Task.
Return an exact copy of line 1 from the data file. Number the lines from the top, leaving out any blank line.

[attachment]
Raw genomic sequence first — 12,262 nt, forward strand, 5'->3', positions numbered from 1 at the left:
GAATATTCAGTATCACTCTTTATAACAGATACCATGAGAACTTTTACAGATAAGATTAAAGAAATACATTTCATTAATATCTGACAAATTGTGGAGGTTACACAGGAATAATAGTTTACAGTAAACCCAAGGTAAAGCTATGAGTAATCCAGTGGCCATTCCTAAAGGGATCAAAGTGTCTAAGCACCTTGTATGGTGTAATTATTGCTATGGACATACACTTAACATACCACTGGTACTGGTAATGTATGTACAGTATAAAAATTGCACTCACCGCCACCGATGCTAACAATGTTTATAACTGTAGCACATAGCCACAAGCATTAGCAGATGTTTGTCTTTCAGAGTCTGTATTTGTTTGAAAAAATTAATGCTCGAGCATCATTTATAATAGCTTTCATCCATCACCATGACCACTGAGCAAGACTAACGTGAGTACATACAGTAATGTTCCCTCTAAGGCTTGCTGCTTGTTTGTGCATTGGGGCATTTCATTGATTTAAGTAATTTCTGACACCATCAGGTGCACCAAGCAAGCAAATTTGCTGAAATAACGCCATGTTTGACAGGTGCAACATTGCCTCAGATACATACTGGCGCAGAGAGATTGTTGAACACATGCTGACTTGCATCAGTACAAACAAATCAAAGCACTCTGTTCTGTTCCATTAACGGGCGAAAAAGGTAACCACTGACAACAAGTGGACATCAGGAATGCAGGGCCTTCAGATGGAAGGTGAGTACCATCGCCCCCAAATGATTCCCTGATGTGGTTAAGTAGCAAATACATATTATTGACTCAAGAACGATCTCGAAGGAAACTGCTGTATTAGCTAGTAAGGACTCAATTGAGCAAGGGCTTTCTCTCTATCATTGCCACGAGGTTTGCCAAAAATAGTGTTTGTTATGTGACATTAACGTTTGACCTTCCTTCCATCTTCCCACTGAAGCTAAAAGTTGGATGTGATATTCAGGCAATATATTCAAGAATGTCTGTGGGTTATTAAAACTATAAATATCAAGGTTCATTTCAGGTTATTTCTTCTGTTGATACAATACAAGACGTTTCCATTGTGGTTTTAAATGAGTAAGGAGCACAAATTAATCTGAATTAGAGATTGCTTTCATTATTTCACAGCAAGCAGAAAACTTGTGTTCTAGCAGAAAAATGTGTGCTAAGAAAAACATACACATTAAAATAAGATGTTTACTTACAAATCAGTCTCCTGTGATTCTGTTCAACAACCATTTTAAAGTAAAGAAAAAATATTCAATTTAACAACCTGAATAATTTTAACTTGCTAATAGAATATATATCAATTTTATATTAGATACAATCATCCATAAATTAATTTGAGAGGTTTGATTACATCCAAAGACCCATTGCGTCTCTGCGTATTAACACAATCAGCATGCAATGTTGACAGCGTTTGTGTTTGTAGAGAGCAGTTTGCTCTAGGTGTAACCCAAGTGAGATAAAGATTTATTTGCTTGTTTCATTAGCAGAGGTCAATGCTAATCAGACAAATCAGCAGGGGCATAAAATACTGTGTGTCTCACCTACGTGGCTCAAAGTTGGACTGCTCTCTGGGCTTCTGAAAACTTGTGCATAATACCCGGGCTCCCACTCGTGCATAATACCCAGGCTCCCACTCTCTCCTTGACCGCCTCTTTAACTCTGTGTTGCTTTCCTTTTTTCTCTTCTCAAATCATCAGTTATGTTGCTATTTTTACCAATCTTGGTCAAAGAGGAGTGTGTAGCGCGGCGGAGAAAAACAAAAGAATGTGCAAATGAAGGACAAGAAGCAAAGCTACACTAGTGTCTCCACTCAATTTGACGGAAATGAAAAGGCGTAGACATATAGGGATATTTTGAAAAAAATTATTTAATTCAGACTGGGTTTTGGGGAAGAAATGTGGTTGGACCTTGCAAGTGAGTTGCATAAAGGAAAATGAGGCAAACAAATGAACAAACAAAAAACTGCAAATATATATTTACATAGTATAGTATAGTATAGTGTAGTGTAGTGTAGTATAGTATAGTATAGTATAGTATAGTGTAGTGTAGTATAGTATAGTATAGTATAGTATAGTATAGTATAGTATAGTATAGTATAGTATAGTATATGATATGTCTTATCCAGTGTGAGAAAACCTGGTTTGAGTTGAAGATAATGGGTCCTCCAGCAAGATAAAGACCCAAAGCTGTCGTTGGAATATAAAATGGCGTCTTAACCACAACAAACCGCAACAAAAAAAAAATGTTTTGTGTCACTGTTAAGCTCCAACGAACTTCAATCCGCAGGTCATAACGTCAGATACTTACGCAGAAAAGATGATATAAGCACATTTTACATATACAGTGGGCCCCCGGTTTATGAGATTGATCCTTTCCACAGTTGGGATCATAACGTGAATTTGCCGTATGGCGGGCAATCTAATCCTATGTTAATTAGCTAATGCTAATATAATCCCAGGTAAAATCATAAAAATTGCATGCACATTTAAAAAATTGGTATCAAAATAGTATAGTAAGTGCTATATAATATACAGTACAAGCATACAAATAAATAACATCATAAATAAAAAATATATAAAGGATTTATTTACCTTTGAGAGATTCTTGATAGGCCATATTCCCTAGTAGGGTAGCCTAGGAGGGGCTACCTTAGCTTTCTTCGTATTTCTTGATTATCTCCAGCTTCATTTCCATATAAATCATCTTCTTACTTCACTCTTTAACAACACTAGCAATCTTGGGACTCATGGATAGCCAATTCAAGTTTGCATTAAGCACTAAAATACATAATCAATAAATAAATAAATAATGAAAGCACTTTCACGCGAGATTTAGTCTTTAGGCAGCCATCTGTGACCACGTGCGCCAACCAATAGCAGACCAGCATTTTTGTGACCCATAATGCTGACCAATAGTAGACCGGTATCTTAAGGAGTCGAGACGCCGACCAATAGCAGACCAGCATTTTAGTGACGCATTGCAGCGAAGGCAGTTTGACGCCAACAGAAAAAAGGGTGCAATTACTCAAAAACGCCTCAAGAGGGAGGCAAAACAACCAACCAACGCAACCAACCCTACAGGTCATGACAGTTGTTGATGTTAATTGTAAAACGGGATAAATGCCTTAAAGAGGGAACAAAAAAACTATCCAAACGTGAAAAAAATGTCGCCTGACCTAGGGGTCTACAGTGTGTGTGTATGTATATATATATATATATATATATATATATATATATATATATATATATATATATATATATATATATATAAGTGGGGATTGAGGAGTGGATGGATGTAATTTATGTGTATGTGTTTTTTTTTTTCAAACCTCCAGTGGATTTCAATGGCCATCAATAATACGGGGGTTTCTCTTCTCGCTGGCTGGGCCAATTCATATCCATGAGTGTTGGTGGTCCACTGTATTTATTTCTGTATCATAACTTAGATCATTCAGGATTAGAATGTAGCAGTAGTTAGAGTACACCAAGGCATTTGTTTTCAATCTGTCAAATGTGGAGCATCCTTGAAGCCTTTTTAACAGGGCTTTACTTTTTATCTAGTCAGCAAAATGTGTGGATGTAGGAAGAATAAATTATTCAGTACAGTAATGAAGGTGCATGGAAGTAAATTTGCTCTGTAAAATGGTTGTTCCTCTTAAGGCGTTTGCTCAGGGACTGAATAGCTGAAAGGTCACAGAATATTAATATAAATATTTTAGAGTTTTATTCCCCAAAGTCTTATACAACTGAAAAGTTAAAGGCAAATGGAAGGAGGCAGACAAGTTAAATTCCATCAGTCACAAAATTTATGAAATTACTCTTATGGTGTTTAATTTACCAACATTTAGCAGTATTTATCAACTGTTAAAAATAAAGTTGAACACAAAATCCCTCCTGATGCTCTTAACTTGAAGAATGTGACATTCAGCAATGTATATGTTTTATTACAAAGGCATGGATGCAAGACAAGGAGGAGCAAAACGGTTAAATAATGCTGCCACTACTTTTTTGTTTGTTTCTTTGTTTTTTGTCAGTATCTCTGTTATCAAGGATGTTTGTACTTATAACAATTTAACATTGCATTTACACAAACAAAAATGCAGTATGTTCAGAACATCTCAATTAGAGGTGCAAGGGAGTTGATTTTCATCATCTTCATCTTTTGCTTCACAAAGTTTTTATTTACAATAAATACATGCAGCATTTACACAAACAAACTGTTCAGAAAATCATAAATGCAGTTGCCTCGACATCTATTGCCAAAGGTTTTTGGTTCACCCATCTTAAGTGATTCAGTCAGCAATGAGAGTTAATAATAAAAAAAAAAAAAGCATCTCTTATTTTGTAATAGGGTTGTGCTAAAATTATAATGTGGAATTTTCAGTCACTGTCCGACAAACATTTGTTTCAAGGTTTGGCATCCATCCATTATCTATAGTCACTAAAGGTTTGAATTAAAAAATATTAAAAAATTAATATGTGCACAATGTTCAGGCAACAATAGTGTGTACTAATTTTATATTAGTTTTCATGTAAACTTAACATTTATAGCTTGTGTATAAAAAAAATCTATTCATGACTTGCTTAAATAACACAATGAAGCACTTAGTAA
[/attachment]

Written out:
Raw genomic sequence first — 12,262 nt, forward strand, 5'->3', positions numbered from 1 at the left: